A Community Without a Drug Problem? Black Drug Use in Britain
Kalunta-Crumpton looks at the impact of drugs on the drug using black population. Through findings from a research study of black problem drug users — primarily heroin users — at a London drugs project in 2000/2001, the article presents the black community as a group who are also victimized by drugs, but whose experiences of drug victimization have often been undermined in the “war on drugs” rhetoric about drug trafficking. To date, the drug using circumstances of the black community have remained insignificant and unclear in studies of problem drug use in Britain. Existing major studies have generally aimed at measuring lifetime prevalence rates of drug use in its recreational pattern rather than engage in attempts to explore the actual harm caused by drug misuse on the users themselves. For example, evidence from national studies have shown that while black recreational drug use is either lower than white drug use or comparable to it, the use of crack cocaine is shown to be slightly higher for blacks than whites. Not only is research literature on black people and drug use very limited but also what exists have tended to accord primacy to the relationship between black people and crack cocaine use. Even so, what is yet to be clarified is the extent to which the use of crack cocaine and other addictive drugs affect the black drug using population at both national and local levels. This article prioritizes the place of heroin in the lives of black drug users principally because this aspect of black drug use is severely under-researched when compared to the extensive research literature on white heroin use. In doing so, it draws upon findings from a research study of black problem heroin users registered with a London drugs project with a view to describing the nature of the problems surrounding their drug use. The article engages in a literature review of how the notion of race is rendered visible and invisible in mainstream concerns about drugs.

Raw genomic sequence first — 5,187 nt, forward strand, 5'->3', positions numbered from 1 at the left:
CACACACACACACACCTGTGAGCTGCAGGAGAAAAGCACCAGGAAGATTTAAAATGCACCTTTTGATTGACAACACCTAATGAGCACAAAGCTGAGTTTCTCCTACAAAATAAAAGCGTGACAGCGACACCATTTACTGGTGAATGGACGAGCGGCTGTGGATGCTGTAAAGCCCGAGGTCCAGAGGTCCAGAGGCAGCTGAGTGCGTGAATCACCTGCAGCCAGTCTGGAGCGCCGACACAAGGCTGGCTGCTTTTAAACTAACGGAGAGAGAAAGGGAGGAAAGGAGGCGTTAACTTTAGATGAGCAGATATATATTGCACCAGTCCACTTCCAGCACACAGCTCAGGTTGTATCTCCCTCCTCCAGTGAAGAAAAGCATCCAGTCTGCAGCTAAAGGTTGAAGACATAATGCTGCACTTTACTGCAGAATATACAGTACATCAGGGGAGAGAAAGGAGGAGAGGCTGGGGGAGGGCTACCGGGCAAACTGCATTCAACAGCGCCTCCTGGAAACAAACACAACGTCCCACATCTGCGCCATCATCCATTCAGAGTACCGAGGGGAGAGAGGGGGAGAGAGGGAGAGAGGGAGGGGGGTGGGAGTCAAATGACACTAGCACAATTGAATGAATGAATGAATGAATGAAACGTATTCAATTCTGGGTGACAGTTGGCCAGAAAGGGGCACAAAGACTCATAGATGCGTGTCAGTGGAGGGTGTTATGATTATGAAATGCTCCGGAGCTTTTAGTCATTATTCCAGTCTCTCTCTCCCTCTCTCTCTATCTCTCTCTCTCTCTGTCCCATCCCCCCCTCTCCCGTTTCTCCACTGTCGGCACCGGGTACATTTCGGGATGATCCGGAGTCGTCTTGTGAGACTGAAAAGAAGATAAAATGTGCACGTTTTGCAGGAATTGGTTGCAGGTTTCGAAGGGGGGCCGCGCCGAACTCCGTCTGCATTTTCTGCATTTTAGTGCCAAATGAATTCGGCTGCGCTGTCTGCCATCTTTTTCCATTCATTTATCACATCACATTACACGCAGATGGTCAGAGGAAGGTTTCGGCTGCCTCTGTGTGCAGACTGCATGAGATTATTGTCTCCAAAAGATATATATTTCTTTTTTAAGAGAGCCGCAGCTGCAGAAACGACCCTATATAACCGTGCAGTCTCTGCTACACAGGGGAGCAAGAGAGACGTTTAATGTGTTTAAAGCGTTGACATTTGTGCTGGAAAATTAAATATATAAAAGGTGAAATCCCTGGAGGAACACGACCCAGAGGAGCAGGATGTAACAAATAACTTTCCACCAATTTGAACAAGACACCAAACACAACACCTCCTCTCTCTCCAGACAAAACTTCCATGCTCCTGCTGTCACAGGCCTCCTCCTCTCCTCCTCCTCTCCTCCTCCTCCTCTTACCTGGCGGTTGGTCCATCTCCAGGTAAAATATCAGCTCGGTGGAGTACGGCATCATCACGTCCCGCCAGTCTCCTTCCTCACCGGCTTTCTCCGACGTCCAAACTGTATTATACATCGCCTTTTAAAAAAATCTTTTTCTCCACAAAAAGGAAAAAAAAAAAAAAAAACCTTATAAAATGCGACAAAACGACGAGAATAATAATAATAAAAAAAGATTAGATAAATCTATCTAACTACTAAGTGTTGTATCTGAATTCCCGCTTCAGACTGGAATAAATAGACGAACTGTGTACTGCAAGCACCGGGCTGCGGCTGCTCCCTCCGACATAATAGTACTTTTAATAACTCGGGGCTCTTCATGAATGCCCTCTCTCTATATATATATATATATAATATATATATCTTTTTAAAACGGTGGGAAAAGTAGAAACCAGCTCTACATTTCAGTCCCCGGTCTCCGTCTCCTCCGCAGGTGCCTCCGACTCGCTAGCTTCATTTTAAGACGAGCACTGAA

black problem drug users, London, United Kingdom, heroin
Citation: Social Justice Vol. 31, Nos. 1-2 (2004): 200-216